Jury rules that public land arson was committed-

The trial of two East Oregon ranchers, a father/son duo, has ended with their conviction by a jury in Pendleton, Oregon. .  Dwight L. Hammond Jr. and  son Steven D. Hammond were found guilty of setting range fires on public lands. One was in 2001 near Steens Mountain. The second was found to have been set by only one of the defendants. That was in 2006 in the Malheur National Wildlife Refuge. These two areas — Steens and Malheur — are generally regarded as of national importance. The men were accused of setting two other fires in 2006, but they were acquitted.

The Hammonds are reported to be looking at mandatory minimum prison time of 5 years each and fines that could go up to $250,000. Prison time maximum sentence appears to be 20 years.

The Wildlife News has been following this case since 2010.  ↓

“Striking testimony” in Oregon ranchers’ trial for rangeland arson. June 13, 2012
Oregon ranchers indicted for arson wildfires and threats. June 21, 2010

 

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About The Author

Ralph Maughan

Dr. Ralph Maughan is professor emeritus of political science at Idaho State University with specialties in natural resource politics, public opinion, interest groups, political parties, voting and elections. Aside from academic publications, he is author or co-author of three hiking/backpacking guides.

8 Responses to East Oregon ranchers convicted of setting public lands afire

  1. avatar Barb Rupers says:

    I hope the fines are hefty and sentences more than the minimum.

    I remember measuring a juniper on the south slope of the Steens in 1998 and wondering if it would make Oregon big tree status. It was definitly not a recent invader of rangeland being grazed by cattle which were fenced out of the only local public campground.

    Do cow pies last forever?

    • avatar louise wagenknecht says:

      Yes, Barbara, cow pies do pretty much last forever, unless there are a bunch of dung beetles around to pull them apart into little pieces and bury them. I had never seen these janitors of the Great Plains until I spent time in western Oklahoma. It makes sense that they would be there, as this was once such a homeland for bison. The beetles are still there, and cow pies don’t last long. Are there dung beetles in Idaho? We know that there were once large numbers of bison in southern and eastern Idaho, but I’ve never seen dung beetles here.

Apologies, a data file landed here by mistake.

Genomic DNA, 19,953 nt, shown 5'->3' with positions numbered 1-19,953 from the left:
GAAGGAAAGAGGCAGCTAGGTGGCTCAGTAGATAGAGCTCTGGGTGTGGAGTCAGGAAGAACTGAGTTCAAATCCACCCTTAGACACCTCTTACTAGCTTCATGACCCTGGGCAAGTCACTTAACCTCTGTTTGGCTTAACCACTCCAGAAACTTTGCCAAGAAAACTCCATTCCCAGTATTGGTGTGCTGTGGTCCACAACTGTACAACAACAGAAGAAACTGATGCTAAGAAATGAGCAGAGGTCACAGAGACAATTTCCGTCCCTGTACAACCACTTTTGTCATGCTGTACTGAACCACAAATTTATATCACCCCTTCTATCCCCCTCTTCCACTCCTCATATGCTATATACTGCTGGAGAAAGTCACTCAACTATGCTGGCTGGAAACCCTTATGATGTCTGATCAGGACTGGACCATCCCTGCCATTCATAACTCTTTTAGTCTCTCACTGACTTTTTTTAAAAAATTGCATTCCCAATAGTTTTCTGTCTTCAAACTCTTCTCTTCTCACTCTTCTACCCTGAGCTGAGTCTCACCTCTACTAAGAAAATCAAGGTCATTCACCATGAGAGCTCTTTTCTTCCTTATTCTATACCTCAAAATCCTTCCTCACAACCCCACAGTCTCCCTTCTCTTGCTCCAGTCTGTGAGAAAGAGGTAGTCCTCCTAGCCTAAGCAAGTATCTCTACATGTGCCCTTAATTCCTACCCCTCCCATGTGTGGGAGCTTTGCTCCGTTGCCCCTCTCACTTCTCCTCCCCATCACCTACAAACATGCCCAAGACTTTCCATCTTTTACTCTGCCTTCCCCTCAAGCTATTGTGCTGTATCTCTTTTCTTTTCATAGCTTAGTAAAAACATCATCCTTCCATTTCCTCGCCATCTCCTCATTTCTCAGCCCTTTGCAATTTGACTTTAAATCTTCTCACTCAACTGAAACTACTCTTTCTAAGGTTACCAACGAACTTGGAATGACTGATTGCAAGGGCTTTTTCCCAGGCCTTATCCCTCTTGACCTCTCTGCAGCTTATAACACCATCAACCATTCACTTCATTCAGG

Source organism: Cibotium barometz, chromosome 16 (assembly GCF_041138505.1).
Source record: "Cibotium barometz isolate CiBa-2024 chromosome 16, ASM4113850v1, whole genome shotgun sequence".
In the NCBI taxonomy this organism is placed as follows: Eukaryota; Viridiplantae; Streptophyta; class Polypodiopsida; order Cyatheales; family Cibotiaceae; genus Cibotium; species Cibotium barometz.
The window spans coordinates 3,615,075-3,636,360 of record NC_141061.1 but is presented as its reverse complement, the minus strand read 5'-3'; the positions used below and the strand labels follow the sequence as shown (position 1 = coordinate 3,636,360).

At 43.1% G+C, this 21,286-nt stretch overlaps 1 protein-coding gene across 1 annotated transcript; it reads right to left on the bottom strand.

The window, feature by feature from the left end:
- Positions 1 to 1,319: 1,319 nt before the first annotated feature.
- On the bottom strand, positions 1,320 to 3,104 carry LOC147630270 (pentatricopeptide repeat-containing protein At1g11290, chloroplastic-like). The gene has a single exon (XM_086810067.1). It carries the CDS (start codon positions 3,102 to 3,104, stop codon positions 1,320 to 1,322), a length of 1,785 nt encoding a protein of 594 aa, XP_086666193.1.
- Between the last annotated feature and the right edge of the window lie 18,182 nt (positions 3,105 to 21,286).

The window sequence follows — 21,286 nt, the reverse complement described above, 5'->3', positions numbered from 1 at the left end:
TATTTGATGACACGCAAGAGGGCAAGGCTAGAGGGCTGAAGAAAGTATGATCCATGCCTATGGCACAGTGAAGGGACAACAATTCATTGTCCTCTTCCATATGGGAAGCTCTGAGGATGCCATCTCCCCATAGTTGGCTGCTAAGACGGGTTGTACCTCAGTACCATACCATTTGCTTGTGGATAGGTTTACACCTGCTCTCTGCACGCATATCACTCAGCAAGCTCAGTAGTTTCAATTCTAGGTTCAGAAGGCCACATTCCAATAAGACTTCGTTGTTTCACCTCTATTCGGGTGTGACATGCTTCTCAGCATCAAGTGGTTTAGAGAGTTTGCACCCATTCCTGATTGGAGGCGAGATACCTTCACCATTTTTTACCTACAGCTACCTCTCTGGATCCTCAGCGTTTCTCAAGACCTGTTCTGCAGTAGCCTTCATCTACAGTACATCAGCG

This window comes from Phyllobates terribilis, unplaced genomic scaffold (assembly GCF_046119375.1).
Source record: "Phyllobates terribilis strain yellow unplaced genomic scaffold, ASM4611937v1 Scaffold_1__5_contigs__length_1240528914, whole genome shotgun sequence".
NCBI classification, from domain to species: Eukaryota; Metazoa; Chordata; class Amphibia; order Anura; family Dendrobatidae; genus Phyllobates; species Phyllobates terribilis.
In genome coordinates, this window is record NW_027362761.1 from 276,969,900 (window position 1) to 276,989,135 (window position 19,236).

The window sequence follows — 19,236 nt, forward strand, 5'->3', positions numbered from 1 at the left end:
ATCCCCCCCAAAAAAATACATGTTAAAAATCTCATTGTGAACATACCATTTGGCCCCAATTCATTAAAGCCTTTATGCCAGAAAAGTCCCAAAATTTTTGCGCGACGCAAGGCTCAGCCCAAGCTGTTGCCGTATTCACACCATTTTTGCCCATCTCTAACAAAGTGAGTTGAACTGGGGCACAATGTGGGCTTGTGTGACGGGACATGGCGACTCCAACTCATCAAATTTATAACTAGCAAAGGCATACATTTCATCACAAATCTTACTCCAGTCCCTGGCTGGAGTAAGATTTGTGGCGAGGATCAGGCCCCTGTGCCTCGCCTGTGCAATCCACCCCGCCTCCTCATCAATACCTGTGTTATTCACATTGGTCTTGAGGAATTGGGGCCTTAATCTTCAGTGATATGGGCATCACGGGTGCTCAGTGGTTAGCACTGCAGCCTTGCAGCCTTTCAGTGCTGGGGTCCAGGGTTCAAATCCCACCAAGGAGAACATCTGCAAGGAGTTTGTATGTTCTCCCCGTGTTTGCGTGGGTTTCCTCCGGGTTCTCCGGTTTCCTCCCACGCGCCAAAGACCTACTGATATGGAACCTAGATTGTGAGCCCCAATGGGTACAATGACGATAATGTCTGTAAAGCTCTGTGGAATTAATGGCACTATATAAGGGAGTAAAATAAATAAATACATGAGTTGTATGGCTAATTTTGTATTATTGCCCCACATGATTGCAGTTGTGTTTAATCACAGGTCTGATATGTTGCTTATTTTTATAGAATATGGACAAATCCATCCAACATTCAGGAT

2. avatar Nancy says:

    A good article on the subject Barb:

    http://wsm.wsu.edu/s/index.php?id=808

    “Unattended cow pies in a pasture are a rich breeding ground for cow pests and parasites. Also, rather than fertilize the pasture as it would once it broke down, the inert dung is actually toxic to the pasture and stops grass from growing”

    Can only inagine the negative efects of tons of cow pies (year, after year, after year) on high meadows, on public lands.

  3. avatar Uta Stansburiyana says:

    Hey Dwight! Hey Steve! Don’t drop the soap!

  4. avatar Mike says:

    If an environmental group did this, it would be classified as terrorism.

    • avatar Ralph Maughan says:

      Absolutey!

    • avatar WM says:

      Both should be called “ecoterroist,” but the crimes would still be classified as “arson” under the law, and the penalties very near the same.

      Today’s Seattle Times had an article on the last of the little twits that torched a $6M horticulture building at the University of WA about 10 years ago. She only got 4 years in a federal pen (with credit for 3 years time served in a plea deal).

      http://seattletimes.nwsource.com/html/localnews/2018505507_uwarson23m.html

      These ranchers, for their conviction, will get at least 5 years, up to 20. We can hope they also get fines AND maybe, if the public is lucky, have to pay restitution for damages. Guess we have to wait for the sentencing phase for the answer.

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‎"At some point we must draw a line across the ground of our home and our being, drive a spear into the land and say to the bulldozers, earthmovers, government and corporations, “thus far and no further.” If we do not, we shall later feel, instead of pride, the regret of Thoreau, that good but overly-bookish man, who wrote, near the end of his life, “If I repent of anything it is likely to be my good behaviour."

~ Edward Abbey

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